Bainimarama and the rest of the unelected government are using that statement to justify why they have oppressed people. They introduced the censorship when they realized the media was questioning and analyzing their ‘reforms’ to achieve what they want, and therefore justify the coup. They have had to prevent questions and criticism to make everyone, especially the international community, think everything is fine and that they have the unanimous support of the people. But the support for blogs, the continuous leaking of information from within the regime, and the hits on our blog (2.62 million as I write this) proves people want a return to a democratic country.
In the summer of 2011, two foreigners died while in Fiji. One was murdered; the other was an apparent drowning. Were these two stories censored? How could the stories surrounding the two deaths be seen to “cause incitement” or be “irresponsible”?
As with all governments that have been installed illegally, the Fijian regime is on the defensive and seeking positive publicity all the time. It does not want to be shown as having flaws. There were several deaths between July and September last year. One of them was a New Zealander, Tony Groom, who died in Nadi. According to some reports he was beaten, but the postmortem report from Fiji authorities ruled there was no foul play.
The American, Don Nicholas, was the other businessman whose death caused controversy. He went missing while surfing in Nadi. His sister came to Fiji seeking answers and told us she was less than impressed with how local authorities dealt with the tragedy, including how little information was made available to her. Two months later, the body of a Japanese student was found at Wailoaloa beach in Nadi. Censors were still operating in newsrooms at that time and the stories were basically buried. On Sunday February 12 Coup Four And A Half was told of an attack on another tourist that has again gone unpublicized in Fiji.
Despite limiting the basic human right of freedom of expression, has Fiji improved socially or economically under the Bainimarama administration? Has Fiji regressed?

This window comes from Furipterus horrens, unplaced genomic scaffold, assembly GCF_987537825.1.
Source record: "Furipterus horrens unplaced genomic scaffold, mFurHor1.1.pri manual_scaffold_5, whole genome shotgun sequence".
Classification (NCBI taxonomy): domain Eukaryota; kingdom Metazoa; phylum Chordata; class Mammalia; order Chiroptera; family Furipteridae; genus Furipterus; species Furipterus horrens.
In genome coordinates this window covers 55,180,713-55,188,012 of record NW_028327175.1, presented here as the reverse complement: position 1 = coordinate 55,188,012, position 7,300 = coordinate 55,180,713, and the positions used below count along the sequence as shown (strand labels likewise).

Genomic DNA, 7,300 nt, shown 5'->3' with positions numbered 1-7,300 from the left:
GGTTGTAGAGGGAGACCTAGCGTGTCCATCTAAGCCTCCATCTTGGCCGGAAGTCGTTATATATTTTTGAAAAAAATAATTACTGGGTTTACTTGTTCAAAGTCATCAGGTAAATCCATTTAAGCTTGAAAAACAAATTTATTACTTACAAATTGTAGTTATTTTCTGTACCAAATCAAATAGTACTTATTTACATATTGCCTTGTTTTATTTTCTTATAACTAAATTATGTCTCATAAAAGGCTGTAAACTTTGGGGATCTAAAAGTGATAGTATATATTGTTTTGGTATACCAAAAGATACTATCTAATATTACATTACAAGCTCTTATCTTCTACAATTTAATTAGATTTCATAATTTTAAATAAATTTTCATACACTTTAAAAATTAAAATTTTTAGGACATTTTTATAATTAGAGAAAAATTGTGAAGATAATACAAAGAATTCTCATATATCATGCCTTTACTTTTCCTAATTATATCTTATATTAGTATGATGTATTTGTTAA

How can a country improve without freedom? Of course Fiji has regressed. It started regressing 20 years ago when Sitiveni Rabuka conducted the first coup. But no coup has lasted as long as Frank Bainimarama’s, so the effects of a dictatorship and a military regime being in power are greater than ever. Fiji has neither improved socially nor economically.
There is more poverty since Frank Bainimarama and his cohorts took power. At the moment, life is so expensive in Fiji even butter costs about $8 Fijian. How can someone earning a wage of $60 – $100 a week afford to pay for groceries, rent, and bus fares? The regime and its supporters claim its reforms have already created a better, fairer, more inclusive nation and that tourism in particular has improved, but the reality doesn’t support this. The regime has also lined its own pockets, helped itself to the workers’ Fiji National Provident Fund, and run up millions in loans from China, all supposedly for a better Fiji.
What government reforms or changes need to take place to ensure freedom of speech for the citizens of Fiji?
1) In short, Fiji needs democracy and all the trappings that come with it. The media must be allowed to operate as they do in democratic countries, without fear. Journalists must be allowed to ask questions and write stories that fairly and accurately reflect what is happening in Fiji. At the moment the coverage is pro-regime, sycophantic, and lacking in substance and analysis.
2) The army needs to stand down and return to where they belong–the barracks—instead of being used as mercenaries to impose the will of the regime on people. The army also needs to be much smaller (Fiji would be better off without guns) and it should not be allowed to eat up so much money.
3) Elections need to be held immediately. Why must the country wait another two years? If the regime is so sure it has the people behind it, why can’t we go to the polls now?
4) The regime also needs to stop manufacturing decrees to suit its whims and remove those already in existence, including the Essential National Industries Decree which marginalizes workers and trade unions.
5) People, including the Methodist Church, should be allowed to meet without needing permits. At present, by restricting the number of people who can gather, the regime is stopping what it says are people inciting and causing trouble. If the government is so confident in its support, why is it afraid to allow people to enjoy this basic right?